Jimi After Dark, by Stephen Mertz
November, 2018 Wolfpack Publishing
First published by Perfect Crime in 2017 (with an atrocious cover), now brought out in a new edition by Wolfpack Publishing (with a much better cover), Jimi After Dark is an action-filled yarn that combines Ennis Willie with Swinging London; Stephen Mertz even dedicates the novel to Willie, so the tone is unmistakable. The book also comes off like Don Pendleton at times – and let’s not forget Pendleton sent his own two-fisted hero to Swinging London, in Assault On Soho.
Regardless, this is a fun, inventive mixing of influences: psychedelic rock meets hardboiled action. And there certainly is more action here than you’d find in something by Hard Case Crime, evidence of Stephen’s history with Gold Eagle Books (not to mention his sort of apprenticeship with Pendleton himself). It seems as if our hero, the anonymous “Soldier,” is constantly either getting shot at, knocked out, beaten up, threatened, chased, or just in general mistreated. He does though manage to pick up one of those infamous English “birds,” though. Actually she’s a Houston transplant, so maybe she doesn’t count as an English bird after all.
The novel is an effective mystery thriller, and takes place in the very last days of Jimi Hendrix – I mean like the last three or so days before he died, on September 18, 1970. Stephen wisely keeps Jimi as a supporting character; only the prologue and a few other brief sequences, all of which are in third-person, feature him in the sole spotlight. Otherwise he is a supporting character, usually off-page, with Soldier carrying the brunt of the tale, and narrating it for us. As mentioned Soldier wishes to be anonymous; he tells no one his name, and Jimi, who knows what it is, doesn’t tell anyone, either. Eventually I pretended that Soldier was just Mark Stone…or maybe even John Cody.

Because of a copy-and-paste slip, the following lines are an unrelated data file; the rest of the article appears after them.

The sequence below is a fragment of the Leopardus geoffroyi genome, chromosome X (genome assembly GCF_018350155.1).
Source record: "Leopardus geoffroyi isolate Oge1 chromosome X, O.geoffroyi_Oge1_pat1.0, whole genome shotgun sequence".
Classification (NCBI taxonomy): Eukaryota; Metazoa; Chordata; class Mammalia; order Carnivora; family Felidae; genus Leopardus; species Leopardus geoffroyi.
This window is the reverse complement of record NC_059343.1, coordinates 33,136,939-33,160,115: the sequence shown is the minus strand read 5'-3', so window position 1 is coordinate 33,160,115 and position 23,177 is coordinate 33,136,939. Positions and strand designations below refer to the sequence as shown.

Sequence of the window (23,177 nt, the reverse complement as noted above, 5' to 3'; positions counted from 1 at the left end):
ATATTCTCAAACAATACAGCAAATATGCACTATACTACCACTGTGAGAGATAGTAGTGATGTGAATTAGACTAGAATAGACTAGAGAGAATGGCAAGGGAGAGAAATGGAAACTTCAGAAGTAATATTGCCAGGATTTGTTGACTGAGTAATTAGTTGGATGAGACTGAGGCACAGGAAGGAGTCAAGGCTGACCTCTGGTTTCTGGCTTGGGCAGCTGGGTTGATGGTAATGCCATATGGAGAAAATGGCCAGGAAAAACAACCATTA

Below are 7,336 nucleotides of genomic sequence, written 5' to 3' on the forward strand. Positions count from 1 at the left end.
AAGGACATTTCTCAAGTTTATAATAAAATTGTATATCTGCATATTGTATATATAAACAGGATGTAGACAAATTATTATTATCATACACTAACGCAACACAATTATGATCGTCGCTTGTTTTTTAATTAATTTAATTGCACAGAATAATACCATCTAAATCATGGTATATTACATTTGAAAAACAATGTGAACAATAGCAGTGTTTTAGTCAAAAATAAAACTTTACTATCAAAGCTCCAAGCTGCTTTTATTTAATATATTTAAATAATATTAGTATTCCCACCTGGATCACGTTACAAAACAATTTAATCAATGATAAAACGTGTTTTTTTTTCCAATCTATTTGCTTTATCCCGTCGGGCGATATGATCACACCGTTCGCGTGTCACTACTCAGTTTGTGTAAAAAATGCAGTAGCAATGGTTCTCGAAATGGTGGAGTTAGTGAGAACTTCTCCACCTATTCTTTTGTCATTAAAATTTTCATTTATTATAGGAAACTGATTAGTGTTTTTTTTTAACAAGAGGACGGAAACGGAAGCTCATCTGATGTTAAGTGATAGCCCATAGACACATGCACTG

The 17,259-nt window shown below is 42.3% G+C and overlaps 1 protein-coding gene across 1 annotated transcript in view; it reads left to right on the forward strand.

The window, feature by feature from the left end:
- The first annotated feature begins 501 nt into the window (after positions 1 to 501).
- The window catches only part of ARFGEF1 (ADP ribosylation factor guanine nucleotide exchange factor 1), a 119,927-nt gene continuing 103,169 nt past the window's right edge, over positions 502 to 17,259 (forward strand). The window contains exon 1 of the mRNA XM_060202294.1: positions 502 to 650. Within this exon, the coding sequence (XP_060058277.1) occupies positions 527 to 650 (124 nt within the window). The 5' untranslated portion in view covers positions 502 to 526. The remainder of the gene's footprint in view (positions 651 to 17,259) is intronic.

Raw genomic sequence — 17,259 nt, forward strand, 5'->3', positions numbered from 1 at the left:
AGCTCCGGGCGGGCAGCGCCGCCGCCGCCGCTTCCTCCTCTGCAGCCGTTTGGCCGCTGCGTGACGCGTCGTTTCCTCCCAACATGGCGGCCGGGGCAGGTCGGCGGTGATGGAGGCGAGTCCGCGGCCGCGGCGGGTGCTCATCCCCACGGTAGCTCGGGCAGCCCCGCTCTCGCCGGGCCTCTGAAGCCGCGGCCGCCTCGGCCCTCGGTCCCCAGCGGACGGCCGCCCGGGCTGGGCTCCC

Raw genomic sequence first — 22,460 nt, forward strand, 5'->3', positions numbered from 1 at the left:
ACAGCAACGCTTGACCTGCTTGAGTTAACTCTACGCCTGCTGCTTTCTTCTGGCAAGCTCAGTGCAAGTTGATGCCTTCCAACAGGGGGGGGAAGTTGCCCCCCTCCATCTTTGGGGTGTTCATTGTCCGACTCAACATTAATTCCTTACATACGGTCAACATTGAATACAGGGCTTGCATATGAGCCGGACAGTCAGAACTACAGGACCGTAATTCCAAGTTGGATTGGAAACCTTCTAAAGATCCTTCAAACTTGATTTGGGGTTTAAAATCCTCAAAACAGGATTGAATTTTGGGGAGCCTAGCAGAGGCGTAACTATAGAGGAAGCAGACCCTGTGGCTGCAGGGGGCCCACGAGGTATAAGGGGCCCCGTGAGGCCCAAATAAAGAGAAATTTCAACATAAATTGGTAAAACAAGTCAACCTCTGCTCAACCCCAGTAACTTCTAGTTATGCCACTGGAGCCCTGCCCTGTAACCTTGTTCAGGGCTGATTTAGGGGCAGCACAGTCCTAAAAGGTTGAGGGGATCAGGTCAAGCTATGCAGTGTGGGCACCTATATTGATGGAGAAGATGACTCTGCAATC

All we do know is that Soldier’s the same age as Jimi, 27, and he sports a facial scar. (So if my Stone/Cody theory is valid, we’ll just have to discount that!) He’s just rotated out of ‘Nam and is on his way to Germany when we meet him. But first he’s making a brief stopover in London to help out his old pal, none other than Jimi Hendrix – the two were stationed together during Jimi’s ultra-brief Army career and became fast friends. We know from the outset that Soldier owes Jimi his life; later in flashback we see that Jimi prevented Soldier’s brains from getting blown out at a black bar, near their base.
But that was a few years ago; the Jimi of late 1970 is in some ways a different person. Withdrawn at times, worn out from years of incessant touring, a little bitter. He wants to be back in America, in the new studio he just opened in Manhattan: Electric Lady, but he’s stuck here in Europe on this tour his manager, Mike Jeffrey, insisted he do so as to pay all the mounting bills. Jimi’s also in hock to some underworld types for money he borrowed. But now there seems to be a new element to it all, and Jimi is paranoid that someone’s out to do him in. Soldier’s here because he received a note from Jimi – they’re penpals of sorts – asking Soldier to stop by when he flies into London, because Jimi needs some help.